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Microsoft

FOSS in Government

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Microsoft
OSS
  • Uganda eager to tap into open source

    Uganda's Ministry of ICT recently developed a FOSS (Free and Open Source Software) policy to regulate the deployment of open source software and use of open standards to accelerate innovation and develop local content.

    At the 7th African Conference on Free and Open Source Software (FOSS), organised in conjunction with Uganda's National Information Technology Authority (NITA-U) to encourage industry partnerships and uptake of OSS in East Africa, open software was recognised for its contribution to innovation.

    Frank Tumwebaze, Minister of ICT and National Guidance in Uganda, said, "Free and open software services will help my ministry to innovate better because it forms the platform (for) many of the innovative ideas. Free and open source software in Uganda is certainly something we have been talking about and I am sure we will do so even more in the next few days. Some of the things Uganda has put in place to harness the benefit from free and open source software include a Software Strategy and Policy in accordance with the United Nations Conference on Trade and Development's (UNCTAD) Trade, Services and Development expert meeting's determination that free and open source software is an inseparable component of the global technology ecosystem."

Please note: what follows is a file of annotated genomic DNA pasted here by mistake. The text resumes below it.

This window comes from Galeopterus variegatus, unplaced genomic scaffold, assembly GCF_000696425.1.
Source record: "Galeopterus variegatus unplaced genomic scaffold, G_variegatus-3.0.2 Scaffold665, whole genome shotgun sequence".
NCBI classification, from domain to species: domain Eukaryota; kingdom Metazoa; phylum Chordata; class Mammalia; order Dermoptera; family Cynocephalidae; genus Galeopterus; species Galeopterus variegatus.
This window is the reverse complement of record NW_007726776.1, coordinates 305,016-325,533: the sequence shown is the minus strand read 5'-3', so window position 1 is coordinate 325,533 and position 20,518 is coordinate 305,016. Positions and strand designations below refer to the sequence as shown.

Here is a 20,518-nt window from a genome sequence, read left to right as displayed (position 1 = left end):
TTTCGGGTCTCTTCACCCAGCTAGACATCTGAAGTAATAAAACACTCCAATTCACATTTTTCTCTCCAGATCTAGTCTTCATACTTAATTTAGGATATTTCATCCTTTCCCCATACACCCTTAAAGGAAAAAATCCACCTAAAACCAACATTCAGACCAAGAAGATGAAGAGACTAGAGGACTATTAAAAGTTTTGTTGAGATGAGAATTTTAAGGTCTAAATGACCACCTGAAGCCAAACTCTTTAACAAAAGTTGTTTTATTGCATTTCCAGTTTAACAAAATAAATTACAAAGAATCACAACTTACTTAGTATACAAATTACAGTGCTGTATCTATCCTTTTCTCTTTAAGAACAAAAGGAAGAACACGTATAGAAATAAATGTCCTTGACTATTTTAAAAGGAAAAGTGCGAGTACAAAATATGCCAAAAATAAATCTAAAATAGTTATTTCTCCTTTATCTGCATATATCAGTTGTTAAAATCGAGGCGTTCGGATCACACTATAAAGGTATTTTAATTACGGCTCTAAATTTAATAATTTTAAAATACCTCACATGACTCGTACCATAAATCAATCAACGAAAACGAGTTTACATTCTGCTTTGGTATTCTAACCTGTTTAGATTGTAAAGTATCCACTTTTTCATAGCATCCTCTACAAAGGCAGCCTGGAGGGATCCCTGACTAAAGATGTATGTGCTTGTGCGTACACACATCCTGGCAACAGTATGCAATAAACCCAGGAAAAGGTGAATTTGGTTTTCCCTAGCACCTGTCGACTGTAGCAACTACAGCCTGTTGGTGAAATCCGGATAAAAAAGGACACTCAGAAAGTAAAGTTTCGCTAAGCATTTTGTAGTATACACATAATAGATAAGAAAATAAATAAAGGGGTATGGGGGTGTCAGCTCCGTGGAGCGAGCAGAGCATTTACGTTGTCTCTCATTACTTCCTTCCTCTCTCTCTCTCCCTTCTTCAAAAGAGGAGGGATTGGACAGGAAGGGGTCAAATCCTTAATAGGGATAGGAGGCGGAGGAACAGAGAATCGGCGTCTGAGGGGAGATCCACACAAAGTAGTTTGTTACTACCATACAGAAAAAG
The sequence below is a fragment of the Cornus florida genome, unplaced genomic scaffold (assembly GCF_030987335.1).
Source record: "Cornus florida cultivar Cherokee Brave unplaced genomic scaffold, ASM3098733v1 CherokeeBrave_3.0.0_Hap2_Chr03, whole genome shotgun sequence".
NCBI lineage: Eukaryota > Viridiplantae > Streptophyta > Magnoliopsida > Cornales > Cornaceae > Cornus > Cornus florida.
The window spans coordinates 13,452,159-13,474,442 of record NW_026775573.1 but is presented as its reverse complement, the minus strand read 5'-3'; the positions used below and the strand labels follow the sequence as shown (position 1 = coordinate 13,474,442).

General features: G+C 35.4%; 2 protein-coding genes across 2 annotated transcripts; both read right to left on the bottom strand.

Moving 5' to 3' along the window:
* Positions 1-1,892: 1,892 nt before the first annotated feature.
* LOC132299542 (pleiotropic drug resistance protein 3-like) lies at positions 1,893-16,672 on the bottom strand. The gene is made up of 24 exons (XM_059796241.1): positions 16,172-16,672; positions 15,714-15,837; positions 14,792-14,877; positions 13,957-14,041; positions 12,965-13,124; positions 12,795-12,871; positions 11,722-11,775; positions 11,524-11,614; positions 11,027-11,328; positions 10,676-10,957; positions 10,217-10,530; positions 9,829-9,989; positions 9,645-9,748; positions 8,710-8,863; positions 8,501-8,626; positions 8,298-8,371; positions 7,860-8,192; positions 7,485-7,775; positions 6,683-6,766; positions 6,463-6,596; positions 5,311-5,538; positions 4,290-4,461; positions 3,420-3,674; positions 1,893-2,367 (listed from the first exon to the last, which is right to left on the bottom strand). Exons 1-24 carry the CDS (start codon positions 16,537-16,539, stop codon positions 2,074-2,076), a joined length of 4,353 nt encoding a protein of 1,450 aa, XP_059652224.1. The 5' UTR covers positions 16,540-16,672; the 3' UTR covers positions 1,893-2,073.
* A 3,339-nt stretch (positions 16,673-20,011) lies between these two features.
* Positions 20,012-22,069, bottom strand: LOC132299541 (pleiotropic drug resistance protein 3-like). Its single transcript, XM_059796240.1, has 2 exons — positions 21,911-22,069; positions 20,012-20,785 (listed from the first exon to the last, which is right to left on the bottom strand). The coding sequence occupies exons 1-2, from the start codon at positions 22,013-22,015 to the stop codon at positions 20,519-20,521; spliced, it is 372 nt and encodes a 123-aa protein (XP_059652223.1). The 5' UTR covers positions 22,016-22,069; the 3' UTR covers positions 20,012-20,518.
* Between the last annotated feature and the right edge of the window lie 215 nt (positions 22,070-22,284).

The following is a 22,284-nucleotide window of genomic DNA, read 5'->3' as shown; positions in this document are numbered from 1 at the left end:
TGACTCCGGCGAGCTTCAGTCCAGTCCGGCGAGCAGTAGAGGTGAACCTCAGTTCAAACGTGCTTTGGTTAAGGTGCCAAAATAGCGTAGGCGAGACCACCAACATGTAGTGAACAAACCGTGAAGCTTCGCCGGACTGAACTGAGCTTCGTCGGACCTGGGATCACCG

• Ireland's govt IT: Recession and job cuts forced us to adapt

    Ireland was hit hard by the global financial crunch of 2007 and 2008. It was the first of the EU member states to slip into recession immediately following the bursting of the economic bubble.

    As the economy contracted, banks faced default and government debt increased, with Ireland eventually taking an €67.5bn loan from the European Commission, European Central Bank (ECB) and the International Monetary Fund (IMF)

    Falling tax income and the need to bail out banks saw the Irish government spending in other areas of public life.

    The government had introduced the Public Sector Recruitment Embargo in 2009, which stopped hiring of all civil servants across government and cut pay and pensions – in return for a promise of no compulsory redundancies.

  • Oh! The Horror! Ireland Stays Enslaved To MS

    For 15 years or so, I was in those same financial straits in schools where I taught and GNU/Linux and FLOSS (Free/Libre Open Source Software) was the obvious solution. Obviously, one is better off to have IT for all rather than paying monopolistic prices for IT for a few. In schools, that meant extending the life of IT, elimination of malware and re-re-reboots, freedom from paper, freight for paper, storage for paper, … For governments freedom from lock-in to M$ and “friends” saved huge sums which could have been better spent on hardware or employees. Sigh.

Liberating PCs and "Mac"-branded PCs

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GNU
Linux
Microsoft
Mac
  • Reviving Old Macs Using Linux

    All Macintosh computers from about 2006 onwards were made using Intel CPUs and installing Linux on these computers is a breeze. You don’t need to download any Mac specific distro — just choose your favorite distro and install away. About 95 percent of the time you’ll be able to use the 64-bit version of the distro. On CoreDuo Macs, from 2006, you’ll need to use a 32-bit version.

    Here is a screencast video I made on a revived Macbook that came into my hands recently. I downloaded Linux Mint 18 Xfce 64-bit ISO, burned it to DVD, inserted it into the Macbook (after the Macbook was turned on) and then booted the Macbook from DVD by holding the the letter “C” (which tells the Mac to boot from the optical drive).